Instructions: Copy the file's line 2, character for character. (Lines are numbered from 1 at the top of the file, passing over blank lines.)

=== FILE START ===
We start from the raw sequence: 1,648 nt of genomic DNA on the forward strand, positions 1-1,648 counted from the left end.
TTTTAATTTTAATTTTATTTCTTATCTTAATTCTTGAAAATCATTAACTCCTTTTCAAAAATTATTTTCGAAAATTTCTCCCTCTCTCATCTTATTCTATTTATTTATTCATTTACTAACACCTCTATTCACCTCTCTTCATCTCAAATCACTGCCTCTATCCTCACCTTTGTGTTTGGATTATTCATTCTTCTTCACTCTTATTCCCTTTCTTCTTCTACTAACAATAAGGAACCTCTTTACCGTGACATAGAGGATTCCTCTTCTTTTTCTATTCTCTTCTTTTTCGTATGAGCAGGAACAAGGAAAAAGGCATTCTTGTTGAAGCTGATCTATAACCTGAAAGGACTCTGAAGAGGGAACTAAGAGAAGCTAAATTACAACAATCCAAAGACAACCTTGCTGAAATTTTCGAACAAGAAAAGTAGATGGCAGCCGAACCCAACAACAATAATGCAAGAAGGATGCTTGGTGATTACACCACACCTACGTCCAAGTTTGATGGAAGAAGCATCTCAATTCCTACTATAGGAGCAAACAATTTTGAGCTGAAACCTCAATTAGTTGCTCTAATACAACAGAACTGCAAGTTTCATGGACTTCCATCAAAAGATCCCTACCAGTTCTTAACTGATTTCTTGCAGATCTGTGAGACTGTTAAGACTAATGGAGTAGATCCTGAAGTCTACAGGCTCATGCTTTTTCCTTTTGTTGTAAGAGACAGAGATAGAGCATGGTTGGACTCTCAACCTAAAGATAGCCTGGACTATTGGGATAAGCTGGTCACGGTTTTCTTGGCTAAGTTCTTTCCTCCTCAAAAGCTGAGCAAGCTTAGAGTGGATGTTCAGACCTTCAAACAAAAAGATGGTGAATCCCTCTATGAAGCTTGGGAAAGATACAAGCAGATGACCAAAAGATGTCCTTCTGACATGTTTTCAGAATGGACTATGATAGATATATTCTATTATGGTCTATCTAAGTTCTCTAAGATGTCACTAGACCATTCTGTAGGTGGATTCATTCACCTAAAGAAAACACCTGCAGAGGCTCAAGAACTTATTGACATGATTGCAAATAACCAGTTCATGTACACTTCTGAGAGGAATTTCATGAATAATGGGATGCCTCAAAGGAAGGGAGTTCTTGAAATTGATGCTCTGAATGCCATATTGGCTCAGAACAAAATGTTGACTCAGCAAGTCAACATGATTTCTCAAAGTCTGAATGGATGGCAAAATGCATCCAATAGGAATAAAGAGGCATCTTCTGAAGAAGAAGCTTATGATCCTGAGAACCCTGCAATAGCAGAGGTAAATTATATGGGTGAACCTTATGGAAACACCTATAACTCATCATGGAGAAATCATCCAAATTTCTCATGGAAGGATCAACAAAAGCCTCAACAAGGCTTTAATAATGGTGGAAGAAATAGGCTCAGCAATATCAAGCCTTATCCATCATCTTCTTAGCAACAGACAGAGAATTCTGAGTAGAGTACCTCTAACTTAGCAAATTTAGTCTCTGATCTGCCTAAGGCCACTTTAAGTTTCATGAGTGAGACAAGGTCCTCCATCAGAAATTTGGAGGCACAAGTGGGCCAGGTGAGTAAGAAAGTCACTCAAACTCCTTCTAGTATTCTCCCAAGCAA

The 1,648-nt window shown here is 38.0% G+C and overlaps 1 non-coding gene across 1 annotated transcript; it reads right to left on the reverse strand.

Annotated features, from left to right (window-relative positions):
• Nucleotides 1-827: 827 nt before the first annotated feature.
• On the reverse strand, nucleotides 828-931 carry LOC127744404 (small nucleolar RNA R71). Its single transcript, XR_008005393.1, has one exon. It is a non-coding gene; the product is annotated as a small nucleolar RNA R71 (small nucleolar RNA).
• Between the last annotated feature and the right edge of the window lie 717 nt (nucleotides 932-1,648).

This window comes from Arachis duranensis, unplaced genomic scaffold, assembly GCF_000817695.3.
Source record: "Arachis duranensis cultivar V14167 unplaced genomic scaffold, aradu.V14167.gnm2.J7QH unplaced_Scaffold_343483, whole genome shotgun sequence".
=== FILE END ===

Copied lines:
TTTTAATTTTAATTTTATTTCTTATCTTAATTCTTGAAAATCATTAACTCCTTTTCAAAAATTATTTTCGAAAATTTCTCCCTCTCTCATCTTATTCTATTTATTTATTCATTTACTAACACCTCTATTCACCTCTCTTCATCTCAAATCACTGCCTCTATCCTCACCTTTGTGTTTGGATTATTCATTCTTCTTCACTCTTATTCCCTTTCTTCTTCTACTAACAATAAGGAACCTCTTTACCGTGACATAGAGGATTCCTCTTCTTTTTCTATTCTCTTCTTTTTCGTATGAGCAGGAACAAGGAAAAAGGCATTCTTGTTGAAGCTGATCTATAACCTGAAAGGACTCTGAAGAGGGAACTAAGAGAAGCTAAATTACAACAATCCAAAGACAACCTTGCTGAAATTTTCGAACAAGAAAAGTAGATGGCAGCCGAACCCAACAACAATAATGCAAGAAGGATGCTTGGTGATTACACCACACCTACGTCCAAGTTTGATGGAAGAAGCATCTCAATTCCTACTATAGGAGCAAACAATTTTGAGCTGAAACCTCAATTAGTTGCTCTAATACAACAGAACTGCAAGTTTCATGGACTTCCATCAAAAGATCCCTACCAGTTCTTAACTGATTTCTTGCAGATCTGTGAGACTGTTAAGACTAATGGAGTAGATCCTGAAGTCTACAGGCTCATGCTTTTTCCTTTTGTTGTAAGAGACAGAGATAGAGCATGGTTGGACTCTCAACCTAAAGATAGCCTGGACTATTGGGATAAGCTGGTCACGGTTTTCTTGGCTAAGTTCTTTCCTCCTCAAAAGCTGAGCAAGCTTAGAGTGGATGTTCAGACCTTCAAACAAAAAGATGGTGAATCCCTCTATGAAGCTTGGGAAAGATACAAGCAGATGACCAAAAGATGTCCTTCTGACATGTTTTCAGAATGGACTATGATAGATATATTCTATTATGGTCTATCTAAGTTCTCTAAGATGTCACTAGACCATTCTGTAGGTGGATTCATTCACCTAAAGAAAACACCTGCAGAGGCTCAAGAACTTATTGACATGATTGCAAATAACCAGTTCATGTACACTTCTGAGAGGAATTTCATGAATAATGGGATGCCTCAAAGGAAGGGAGTTCTTGAAATTGATGCTCTGAATGCCATATTGGCTCAGAACAAAATGTTGACTCAGCAAGTCAACATGATTTCTCAAAGTCTGAATGGATGGCAAAATGCATCCAATAGGAATAAAGAGGCATCTTCTGAAGAAGAAGCTTATGATCCTGAGAACCCTGCAATAGCAGAGGTAAATTATATGGGTGAACCTTATGGAAACACCTATAACTCATCATGGAGAAATCATCCAAATTTCTCATGGAAGGATCAACAAAAGCCTCAACAAGGCTTTAATAATGGTGGAAGAAATAGGCTCAGCAATATCAAGCCTTATCCATCATCTTCTTAGCAACAGACAGAGAATTCTGAGTAGAGTACCTCTAACTTAGCAAATTTAGTCTCTGATCTGCCTAAGGCCACTTTAAGTTTCATGAGTGAGACAAGGTCCTCCATCAGAAATTTGGAGGCACAAGTGGGCCAGGTGAGTAAGAAAGTCACTCAAACTCCTTCTAGTATTCTCCCAAGCAA